(r) “Outstanding,” with respect to payment instruments and stored value, means issued or sold by the licensee in the United States and not yet paid or refunded by the licensee, or issued or sold on behalf of the licensee in the United States by its agent and reported as sold, but not yet paid or refunded by the licensee. “Outstanding,” with respect to receiving money for transmission means all money or monetary value received in the United States for transmission by the licensee or its agents but not yet paid to the beneficiaries or refunded to the person from whom the money or monetary value was received. All outstanding money transmission of a licensee is and shall remain a liability of the licensee until it is no longer outstanding.
(s) “Payment instrument” means a check, draft, money order, traveler’s check, or other instrument for the transmission or payment of money or monetary value, whether or not negotiable. The term does not include a credit card voucher, letter of credit, or any instrument that is redeemable by the issuer for goods or services provided by the issuer or its affiliate.
(t) “Person” means an individual, corporation, business trust, estate, trust, partnership, proprietorship, syndicate, limited liability company, association, joint venture, government, governmental subdivision, agency or instrumentality, public corporation or joint stock company, or any other organization or legal or commercial entity, provided, however, that “person,” when used with respect to acquiring control of or controlling a specified person, includes any combination of two or more persons acting in concert.
(u) “Receiving money for transmission” or “money received for transmission” means receiving money or monetary value in the United States for transmission within or outside the United States by electronic or other means. The term does not include sale or issuance of payment instruments and stored value.
(v) “Record” means information that is inscribed on a tangible medium or that is stored in an electronic or other medium and is retrievable in perceivable form.
(w) “State” means a state of the United States, the District of Columbia, Puerto Rico, the United States Virgin Islands, or any territory or insular possession subject to the jurisdiction of the United States.
(x) “Stored value” means monetary value representing a claim against the issuer that is stored on an electronic or digital medium and evidenced by an electronic or digital record, and that is intended and accepted for use as a means of redemption for money or monetary value or payment for goods or services. The term does not include a credit card voucher, letter of credit, or any stored value that is only redeemable by the issuer for goods or services provided by the issuer or its affiliate, except to the extent required by applicable law to be redeemable in cash for its cash value.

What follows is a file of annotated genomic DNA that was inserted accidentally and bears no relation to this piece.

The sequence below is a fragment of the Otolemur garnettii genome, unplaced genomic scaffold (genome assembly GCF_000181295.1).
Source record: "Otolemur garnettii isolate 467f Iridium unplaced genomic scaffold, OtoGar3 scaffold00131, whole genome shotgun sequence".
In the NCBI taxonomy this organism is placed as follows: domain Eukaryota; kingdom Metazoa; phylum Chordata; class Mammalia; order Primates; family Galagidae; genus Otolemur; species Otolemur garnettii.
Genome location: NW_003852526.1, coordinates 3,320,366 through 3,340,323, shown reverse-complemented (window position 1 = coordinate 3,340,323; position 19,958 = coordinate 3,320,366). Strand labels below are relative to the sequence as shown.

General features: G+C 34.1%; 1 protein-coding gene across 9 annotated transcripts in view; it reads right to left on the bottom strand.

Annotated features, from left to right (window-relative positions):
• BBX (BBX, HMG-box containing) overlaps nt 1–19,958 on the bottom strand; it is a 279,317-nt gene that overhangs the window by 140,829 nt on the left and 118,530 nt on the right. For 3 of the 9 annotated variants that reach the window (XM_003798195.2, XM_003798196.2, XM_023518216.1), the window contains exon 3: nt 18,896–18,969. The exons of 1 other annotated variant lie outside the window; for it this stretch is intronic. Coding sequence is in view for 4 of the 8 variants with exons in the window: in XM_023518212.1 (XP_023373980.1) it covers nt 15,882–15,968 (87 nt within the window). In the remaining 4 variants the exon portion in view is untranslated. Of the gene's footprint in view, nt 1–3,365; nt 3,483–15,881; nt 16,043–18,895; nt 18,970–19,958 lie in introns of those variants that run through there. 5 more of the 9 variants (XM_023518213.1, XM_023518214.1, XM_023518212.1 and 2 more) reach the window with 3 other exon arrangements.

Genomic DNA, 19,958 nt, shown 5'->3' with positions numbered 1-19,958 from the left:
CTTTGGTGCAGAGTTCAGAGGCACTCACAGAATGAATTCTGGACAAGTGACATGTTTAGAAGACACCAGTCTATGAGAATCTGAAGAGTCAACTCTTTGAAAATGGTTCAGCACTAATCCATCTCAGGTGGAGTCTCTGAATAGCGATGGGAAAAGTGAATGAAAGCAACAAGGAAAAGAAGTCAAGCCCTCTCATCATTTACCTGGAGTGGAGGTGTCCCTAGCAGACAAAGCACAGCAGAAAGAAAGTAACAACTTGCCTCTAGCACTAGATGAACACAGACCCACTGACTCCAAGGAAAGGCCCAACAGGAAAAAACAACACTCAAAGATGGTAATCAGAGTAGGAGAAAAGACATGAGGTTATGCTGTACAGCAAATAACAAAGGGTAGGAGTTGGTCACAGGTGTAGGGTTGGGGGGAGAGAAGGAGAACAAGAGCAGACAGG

(y) “Traveler’s check” means an instrument that meets all of the following:
(1) Is designated on its face by the term “traveler’s check” or by any substantially similar term or is commonly known and marketed as a traveler’s check.
(2) Contains a provision for a specimen signature of the purchaser to be completed at the time of purchase.
(3) Contains a provision for a countersignature of the purchaser to be completed at the time of negotiation.
This section shall become operative January 1, 2022.

SEC. 5.

 Division 11 (commencing with Section 26000) is added to the Financial Code, to read:

DIVISION 11. Digital Currency Business Enrollment Program

CHAPTER  1. General Provisions
26000.
 This division shall be known and may be cited as the Digital Currency Business Enrollment Program.
26002.
 For purposes of this division, the following definitions shall apply:
(a) “Circulation” means the capacity for transfer between persons.
(b) “Commissioner” means the Commissioner of Business Oversight.
(c) “Digital currency” means any digital representation of value that can be digitally traded and is used to facilitate the sale, purchase, and exchange of goods, services, or other digital representations of value among its users. Digital currency does not include fiat currency, e-money, or currency value of which was fixed by its issuer to the value of a fiat currency.
(d) “Digital currency business” means the business of offering or providing the service of storing, transmitting, exchanging, or issuing digital currency. “Digital currency business” does not include the following:
(1) Transmission of digital currency where the transaction is undertaken for nonfinancial purposes and does not involve the transfer of more than a nominal amount of digital currency necessary to complete the transaction.